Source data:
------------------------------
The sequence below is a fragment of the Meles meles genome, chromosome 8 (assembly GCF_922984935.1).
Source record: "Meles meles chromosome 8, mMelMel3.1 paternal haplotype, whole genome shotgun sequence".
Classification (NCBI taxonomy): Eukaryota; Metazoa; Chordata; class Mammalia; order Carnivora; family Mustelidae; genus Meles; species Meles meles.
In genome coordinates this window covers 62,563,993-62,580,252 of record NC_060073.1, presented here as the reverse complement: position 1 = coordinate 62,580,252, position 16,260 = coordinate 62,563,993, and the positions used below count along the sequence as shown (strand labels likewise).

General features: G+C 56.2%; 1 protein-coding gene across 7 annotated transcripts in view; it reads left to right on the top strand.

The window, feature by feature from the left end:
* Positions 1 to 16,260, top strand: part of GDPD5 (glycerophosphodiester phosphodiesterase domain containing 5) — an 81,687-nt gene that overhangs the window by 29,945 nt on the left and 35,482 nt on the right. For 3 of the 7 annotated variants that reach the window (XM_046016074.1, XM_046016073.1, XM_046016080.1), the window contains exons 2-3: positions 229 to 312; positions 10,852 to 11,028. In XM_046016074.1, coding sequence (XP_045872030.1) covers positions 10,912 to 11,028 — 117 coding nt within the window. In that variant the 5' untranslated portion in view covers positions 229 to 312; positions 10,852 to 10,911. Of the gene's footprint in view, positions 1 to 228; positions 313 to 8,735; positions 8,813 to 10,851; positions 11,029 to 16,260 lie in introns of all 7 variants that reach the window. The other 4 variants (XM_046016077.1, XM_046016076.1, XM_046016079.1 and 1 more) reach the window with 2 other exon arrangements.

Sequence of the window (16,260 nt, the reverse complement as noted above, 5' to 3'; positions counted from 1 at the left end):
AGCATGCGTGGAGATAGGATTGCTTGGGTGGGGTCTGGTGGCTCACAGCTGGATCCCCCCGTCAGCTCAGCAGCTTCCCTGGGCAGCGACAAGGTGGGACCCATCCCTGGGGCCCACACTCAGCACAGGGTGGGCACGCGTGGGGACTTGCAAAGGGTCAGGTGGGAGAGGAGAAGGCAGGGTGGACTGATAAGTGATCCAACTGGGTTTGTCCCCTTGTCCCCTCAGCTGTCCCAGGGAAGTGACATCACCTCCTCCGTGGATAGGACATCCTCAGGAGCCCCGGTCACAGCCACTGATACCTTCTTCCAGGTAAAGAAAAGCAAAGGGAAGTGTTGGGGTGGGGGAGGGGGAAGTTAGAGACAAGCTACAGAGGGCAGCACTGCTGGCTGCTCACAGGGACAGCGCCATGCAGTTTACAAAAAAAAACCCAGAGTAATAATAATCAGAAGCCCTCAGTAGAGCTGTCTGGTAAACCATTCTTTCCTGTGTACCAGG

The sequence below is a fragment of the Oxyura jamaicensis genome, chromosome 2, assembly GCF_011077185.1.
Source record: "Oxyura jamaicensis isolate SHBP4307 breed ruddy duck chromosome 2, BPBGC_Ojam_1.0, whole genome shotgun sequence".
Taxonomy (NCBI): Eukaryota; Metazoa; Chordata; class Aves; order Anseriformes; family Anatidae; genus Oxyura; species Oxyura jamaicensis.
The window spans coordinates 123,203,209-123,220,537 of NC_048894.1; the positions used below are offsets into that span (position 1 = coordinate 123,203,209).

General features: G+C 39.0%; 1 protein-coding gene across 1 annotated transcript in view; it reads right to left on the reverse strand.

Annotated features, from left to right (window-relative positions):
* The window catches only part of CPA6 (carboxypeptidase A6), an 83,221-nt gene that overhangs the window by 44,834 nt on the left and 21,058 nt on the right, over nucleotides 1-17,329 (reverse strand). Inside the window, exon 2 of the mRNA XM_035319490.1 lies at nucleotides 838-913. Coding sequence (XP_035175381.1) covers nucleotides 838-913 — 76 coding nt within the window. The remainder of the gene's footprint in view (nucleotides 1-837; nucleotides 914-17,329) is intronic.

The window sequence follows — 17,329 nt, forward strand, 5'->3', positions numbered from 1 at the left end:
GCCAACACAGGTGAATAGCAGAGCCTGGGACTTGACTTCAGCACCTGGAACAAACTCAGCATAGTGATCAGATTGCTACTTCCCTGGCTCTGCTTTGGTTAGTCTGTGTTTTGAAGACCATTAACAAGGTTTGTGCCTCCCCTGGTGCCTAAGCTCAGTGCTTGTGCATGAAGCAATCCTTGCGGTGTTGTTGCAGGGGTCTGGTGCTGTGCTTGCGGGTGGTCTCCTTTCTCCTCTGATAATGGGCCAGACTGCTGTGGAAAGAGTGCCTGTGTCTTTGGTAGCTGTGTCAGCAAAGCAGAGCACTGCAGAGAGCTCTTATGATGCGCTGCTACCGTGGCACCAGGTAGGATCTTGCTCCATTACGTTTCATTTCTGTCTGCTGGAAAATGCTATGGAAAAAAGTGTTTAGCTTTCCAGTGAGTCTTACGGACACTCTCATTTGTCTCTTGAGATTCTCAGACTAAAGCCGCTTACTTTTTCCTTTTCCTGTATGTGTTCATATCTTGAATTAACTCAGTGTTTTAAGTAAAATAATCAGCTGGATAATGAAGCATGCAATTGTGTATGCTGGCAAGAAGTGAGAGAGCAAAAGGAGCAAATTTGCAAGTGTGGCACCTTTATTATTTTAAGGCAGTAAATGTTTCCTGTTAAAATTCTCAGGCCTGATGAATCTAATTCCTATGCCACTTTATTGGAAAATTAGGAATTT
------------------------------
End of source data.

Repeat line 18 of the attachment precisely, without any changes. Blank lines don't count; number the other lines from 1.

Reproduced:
GCCAACACAGGTGAATAGCAGAGCCTGGGACTTGACTTCAGCACCTGGAACAAACTCAGCATAGTGATCAGATTGCTACTTCCCTGGCTCTGCTTTGGTTAGTCTGTGTTTTGAAGACCATTAACAAGGTTTGTGCCTCCCCTGGTGCCTAAGCTCAGTGCTTGTGCATGAAGCAATCCTTGCGGTGTTGTTGCAGGGGTCTGGTGCTGTGCTTGCGGGTGGTCTCCTTTCTCCTCTGATAATGGGCCAGACTGCTGTGGAAAGAGTGCCTGTGTCTTTGGTAGCTGTGTCAGCAAAGCAGAGCACTGCAGAGAGCTCTTATGATGCGCTGCTACCGTGGCACCAGGTAGGATCTTGCTCCATTACGTTTCATTTCTGTCTGCTGGAAAATGCTATGGAAAAAAGTGTTTAGCTTTCCAGTGAGTCTTACGGACACTCTCATTTGTCTCTTGAGATTCTCAGACTAAAGCCGCTTACTTTTTCCTTTTCCTGTATGTGTTCATATCTTGAATTAACTCAGTGTTTTAAGTAAAATAATCAGCTGGATAATGAAGCATGCAATTGTGTATGCTGGCAAGAAGTGAGAGAGCAAAAGGAGCAAATTTGCAAGTGTGGCACCTTTATTATTTTAAGGCAGTAAATGTTTCCTGTTAAAATTCTCAGGCCTGATGAATCTAATTCCTATGCCACTTTATTGGAAAATTAGGAATTT